LAFAYETTE -- A community already devastated by deadly storms suffered another loss when a minister who was helping lead recovery efforts was killed in a traffic accident two days after the storm.
The Rev. Michael L. Welch, 51, died Thursday along with his wife and two of his children when a tractor-trailer slammed into the rear of their van.
Welch was pastor of First Christian Church in Shelbyville for several years in the late 1990s-early 2000s.
"We're all just numb in disbelief," said Ruth Stafford, a part-time secretary at Lafayette United Methodist Church. "We want to wake up from this nightmare."
The church was used as a family crisis center on Wednesday after a tornado killed 14 people in Macon County on Tuesday. The Rev. Welch and ministers from other churches, with help from grief counselors, talked and prayed with families who were waiting for word about missing loved ones -- or already knew.
A few hours before his death on Thursday, Welch told The Associated Press that he and other ministers tried to listen to and comfort people who suffered losses, and pray with them.
"We cling to God, because He's all we've got," he said.
Welch's wife, Julie, his 11-year-old daughter, Hannah, and his 14-year-old son, Jesse, also died in the accident. Church members said Welch is survived by an adult son, who was not involved in the wreck.
The Highway Patrol reported traffic was stopped on Highway 52, just west of Lafayette, when the tractor-trailer pushed the family's Honda van into the car in front of them. Four other vehicles, including a second tractor-trailer, were also involved in the wreck, and four other people were injured.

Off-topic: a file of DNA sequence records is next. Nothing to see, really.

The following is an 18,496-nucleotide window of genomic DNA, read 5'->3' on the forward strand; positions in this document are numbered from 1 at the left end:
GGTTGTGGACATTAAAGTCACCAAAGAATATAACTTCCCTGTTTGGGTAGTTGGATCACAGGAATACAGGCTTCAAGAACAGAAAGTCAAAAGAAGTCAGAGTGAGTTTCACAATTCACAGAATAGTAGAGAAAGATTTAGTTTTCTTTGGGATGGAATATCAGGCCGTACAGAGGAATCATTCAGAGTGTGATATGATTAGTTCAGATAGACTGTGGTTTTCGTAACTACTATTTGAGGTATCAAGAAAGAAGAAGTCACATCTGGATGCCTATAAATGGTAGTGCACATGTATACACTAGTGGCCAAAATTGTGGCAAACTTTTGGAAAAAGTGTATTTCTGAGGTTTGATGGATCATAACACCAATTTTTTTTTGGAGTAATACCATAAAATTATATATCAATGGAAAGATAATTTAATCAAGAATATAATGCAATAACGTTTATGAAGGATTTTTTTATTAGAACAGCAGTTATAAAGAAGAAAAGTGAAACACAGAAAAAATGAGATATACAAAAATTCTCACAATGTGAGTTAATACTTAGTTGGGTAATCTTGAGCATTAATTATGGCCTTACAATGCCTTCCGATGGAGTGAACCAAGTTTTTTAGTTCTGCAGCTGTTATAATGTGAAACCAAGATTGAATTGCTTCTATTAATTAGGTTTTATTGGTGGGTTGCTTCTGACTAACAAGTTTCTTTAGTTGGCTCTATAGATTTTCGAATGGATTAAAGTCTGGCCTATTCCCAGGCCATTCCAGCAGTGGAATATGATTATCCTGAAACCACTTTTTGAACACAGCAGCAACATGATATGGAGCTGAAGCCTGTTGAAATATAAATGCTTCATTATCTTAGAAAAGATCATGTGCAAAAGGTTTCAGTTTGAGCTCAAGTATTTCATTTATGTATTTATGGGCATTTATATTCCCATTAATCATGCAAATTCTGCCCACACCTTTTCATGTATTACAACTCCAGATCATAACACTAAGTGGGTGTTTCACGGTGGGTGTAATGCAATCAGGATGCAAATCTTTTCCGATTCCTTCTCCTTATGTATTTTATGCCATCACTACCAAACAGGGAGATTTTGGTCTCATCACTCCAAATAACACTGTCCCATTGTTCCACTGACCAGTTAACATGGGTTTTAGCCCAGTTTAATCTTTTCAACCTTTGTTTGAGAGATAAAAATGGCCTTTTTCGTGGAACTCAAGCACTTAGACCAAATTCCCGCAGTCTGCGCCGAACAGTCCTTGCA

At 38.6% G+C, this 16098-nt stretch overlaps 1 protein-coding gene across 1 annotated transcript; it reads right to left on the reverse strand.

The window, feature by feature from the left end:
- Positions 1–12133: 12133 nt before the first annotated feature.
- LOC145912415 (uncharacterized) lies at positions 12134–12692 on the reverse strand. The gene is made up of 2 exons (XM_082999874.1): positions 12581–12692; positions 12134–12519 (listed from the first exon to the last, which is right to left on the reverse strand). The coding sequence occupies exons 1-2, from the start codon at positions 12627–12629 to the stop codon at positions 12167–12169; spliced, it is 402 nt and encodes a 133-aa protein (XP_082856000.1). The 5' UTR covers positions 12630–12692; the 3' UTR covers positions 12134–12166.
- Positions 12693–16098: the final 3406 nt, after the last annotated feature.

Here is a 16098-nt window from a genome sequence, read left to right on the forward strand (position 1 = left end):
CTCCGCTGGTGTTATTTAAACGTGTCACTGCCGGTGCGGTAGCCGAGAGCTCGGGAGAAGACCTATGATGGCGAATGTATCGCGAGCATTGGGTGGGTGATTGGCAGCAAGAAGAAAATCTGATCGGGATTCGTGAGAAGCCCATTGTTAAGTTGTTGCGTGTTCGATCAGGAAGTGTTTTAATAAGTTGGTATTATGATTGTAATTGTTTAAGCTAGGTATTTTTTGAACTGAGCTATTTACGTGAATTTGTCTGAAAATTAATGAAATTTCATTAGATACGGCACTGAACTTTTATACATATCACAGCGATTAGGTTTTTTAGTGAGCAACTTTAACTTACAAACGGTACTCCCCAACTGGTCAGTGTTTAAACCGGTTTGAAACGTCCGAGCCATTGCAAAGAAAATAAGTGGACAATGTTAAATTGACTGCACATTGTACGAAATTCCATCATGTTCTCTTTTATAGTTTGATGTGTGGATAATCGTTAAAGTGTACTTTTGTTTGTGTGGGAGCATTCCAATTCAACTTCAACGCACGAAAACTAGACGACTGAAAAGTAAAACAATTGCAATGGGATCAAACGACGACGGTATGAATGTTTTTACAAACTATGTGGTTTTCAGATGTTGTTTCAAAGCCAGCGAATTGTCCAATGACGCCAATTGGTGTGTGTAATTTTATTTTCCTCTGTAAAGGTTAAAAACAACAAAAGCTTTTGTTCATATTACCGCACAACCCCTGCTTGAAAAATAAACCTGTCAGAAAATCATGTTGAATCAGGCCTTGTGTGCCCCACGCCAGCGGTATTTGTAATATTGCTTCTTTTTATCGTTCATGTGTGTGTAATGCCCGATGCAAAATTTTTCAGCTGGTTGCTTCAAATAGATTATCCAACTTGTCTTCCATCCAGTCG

The initial fatality report indicated that all the victims were wearing seat belts. Criminal charges were pending. Authorities had incomplete information about Gerald Judd, the driver of the semi that hit Welch's family.
The truck was owned by Wal-Mart, which is donating food, water and money to areas affected by the storm. But this truck was on a normal delivery route, said Dan Fogleman, a spokesman for the company.
Fogleman said the company, which employed the driver, was cooperating with investigators.
Welch had been at the 230-member church in Lafayette since 2004, said Bishop Richard Wills of the Tennessee Conference of the United Methodist Church.
"The ministry of the church as a staging area (for disaster relief) will continue right on," Wills said. "In the meantime we will focus on the healing that needs to go on as the members grieve for their pastor."
Dozens of people gathered late Thursday at Welch's church as word spread of the deaths.
"He told me he had to minister to five families who found out they had lost loved ones," said the Rev. Don Jones, pastor of the First Baptist Church that is about a block away from the Methodist Church. "They had opened the church up to any survivors, any family members."
Welch's wife Julie also talked with and comforted people who came to the church, he said.
"We were all just kind of sitting there in a state of shock," said Reba Jones, Jones' wife.
"This is one more thing. All of this has been horrible," she said, referring to the family's deaths following the tornadoes.
The church plans to continue with a Sunday service for the congregation, which Welch was planning before his death.
Welch said a likely part of weekend services would be the 23rd Psalm: "Yea, though I walk through the valley of the shadow of death, I will fear no evil ... For Thou art with me."
Resident Pam Hopkins, who knew the family, said: "The only thing that can help our Christian hearts is knowing that family went to glory together."